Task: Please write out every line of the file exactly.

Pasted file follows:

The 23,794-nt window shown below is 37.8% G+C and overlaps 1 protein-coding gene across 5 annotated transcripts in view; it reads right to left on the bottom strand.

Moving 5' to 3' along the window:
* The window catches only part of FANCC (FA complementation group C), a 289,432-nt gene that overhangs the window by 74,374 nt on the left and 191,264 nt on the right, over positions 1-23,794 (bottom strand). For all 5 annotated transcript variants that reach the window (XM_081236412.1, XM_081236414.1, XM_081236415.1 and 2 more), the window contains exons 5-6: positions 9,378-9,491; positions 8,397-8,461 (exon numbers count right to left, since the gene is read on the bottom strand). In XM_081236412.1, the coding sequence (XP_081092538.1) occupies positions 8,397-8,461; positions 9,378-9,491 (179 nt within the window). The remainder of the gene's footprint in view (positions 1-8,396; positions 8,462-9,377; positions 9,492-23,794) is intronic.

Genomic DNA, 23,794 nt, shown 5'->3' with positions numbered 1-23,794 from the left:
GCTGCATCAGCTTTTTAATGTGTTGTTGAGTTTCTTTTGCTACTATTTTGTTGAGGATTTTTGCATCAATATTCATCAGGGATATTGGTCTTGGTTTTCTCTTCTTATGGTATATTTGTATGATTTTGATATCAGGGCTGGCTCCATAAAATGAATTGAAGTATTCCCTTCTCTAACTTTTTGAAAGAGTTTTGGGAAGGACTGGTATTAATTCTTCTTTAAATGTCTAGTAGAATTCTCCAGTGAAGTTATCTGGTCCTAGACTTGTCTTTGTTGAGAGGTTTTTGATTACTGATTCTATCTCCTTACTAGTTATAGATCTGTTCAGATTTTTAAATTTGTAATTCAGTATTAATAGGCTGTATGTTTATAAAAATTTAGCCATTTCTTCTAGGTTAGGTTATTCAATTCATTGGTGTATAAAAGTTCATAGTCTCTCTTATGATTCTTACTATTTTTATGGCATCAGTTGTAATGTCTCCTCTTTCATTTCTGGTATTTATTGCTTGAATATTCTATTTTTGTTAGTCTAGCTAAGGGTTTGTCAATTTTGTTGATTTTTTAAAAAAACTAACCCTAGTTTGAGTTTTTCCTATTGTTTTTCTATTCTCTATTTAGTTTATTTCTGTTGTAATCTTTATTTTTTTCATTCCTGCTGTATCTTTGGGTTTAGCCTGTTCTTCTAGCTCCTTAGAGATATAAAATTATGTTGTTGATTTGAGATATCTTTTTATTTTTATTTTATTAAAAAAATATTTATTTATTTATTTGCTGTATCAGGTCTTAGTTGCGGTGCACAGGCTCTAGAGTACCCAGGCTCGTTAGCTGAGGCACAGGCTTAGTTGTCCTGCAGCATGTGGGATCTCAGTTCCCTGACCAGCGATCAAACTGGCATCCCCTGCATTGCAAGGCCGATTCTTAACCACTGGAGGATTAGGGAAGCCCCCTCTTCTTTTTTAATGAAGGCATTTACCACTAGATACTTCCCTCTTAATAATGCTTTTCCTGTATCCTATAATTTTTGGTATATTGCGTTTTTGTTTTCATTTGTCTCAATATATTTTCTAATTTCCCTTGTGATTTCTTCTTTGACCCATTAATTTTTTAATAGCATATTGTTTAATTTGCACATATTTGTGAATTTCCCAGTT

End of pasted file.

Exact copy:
The 23,794-nt window shown below is 37.8% G+C and overlaps 1 protein-coding gene across 5 annotated transcripts in view; it reads right to left on the bottom strand.

Moving 5' to 3' along the window:
* The window catches only part of FANCC (FA complementation group C), a 289,432-nt gene that overhangs the window by 74,374 nt on the left and 191,264 nt on the right, over positions 1-23,794 (bottom strand). For all 5 annotated transcript variants that reach the window (XM_081236412.1, XM_081236414.1, XM_081236415.1 and 2 more), the window contains exons 5-6: positions 9,378-9,491; positions 8,397-8,461 (exon numbers count right to left, since the gene is read on the bottom strand). In XM_081236412.1, the coding sequence (XP_081092538.1) occupies positions 8,397-8,461; positions 9,378-9,491 (179 nt within the window). The remainder of the gene's footprint in view (positions 1-8,396; positions 8,462-9,377; positions 9,492-23,794) is intronic.

Genomic DNA, 23,794 nt, shown 5'->3' with positions numbered 1-23,794 from the left:
GCTGCATCAGCTTTTTAATGTGTTGTTGAGTTTCTTTTGCTACTATTTTGTTGAGGATTTTTGCATCAATATTCATCAGGGATATTGGTCTTGGTTTTCTCTTCTTATGGTATATTTGTATGATTTTGATATCAGGGCTGGCTCCATAAAATGAATTGAAGTATTCCCTTCTCTAACTTTTTGAAAGAGTTTTGGGAAGGACTGGTATTAATTCTTCTTTAAATGTCTAGTAGAATTCTCCAGTGAAGTTATCTGGTCCTAGACTTGTCTTTGTTGAGAGGTTTTTGATTACTGATTCTATCTCCTTACTAGTTATAGATCTGTTCAGATTTTTAAATTTGTAATTCAGTATTAATAGGCTGTATGTTTATAAAAATTTAGCCATTTCTTCTAGGTTAGGTTATTCAATTCATTGGTGTATAAAAGTTCATAGTCTCTCTTATGATTCTTACTATTTTTATGGCATCAGTTGTAATGTCTCCTCTTTCATTTCTGGTATTTATTGCTTGAATATTCTATTTTTGTTAGTCTAGCTAAGGGTTTGTCAATTTTGTTGATTTTTTAAAAAAACTAACCCTAGTTTGAGTTTTTCCTATTGTTTTTCTATTCTCTATTTAGTTTATTTCTGTTGTAATCTTTATTTTTTTCATTCCTGCTGTATCTTTGGGTTTAGCCTGTTCTTCTAGCTCCTTAGAGATATAAAATTATGTTGTTGATTTGAGATATCTTTTTATTTTTATTTTATTAAAAAAATATTTATTTATTTATTTGCTGTATCAGGTCTTAGTTGCGGTGCACAGGCTCTAGAGTACCCAGGCTCGTTAGCTGAGGCACAGGCTTAGTTGTCCTGCAGCATGTGGGATCTCAGTTCCCTGACCAGCGATCAAACTGGCATCCCCTGCATTGCAAGGCCGATTCTTAACCACTGGAGGATTAGGGAAGCCCCCTCTTCTTTTTTAATGAAGGCATTTACCACTAGATACTTCCCTCTTAATAATGCTTTTCCTGTATCCTATAATTTTTGGTATATTGCGTTTTTGTTTTCATTTGTCTCAATATATTTTCTAATTTCCCTTGTGATTTCTTCTTTGACCCATTAATTTTTTAATAGCATATTGTTTAATTTGCACATATTTGTGAATTTCCCAGTT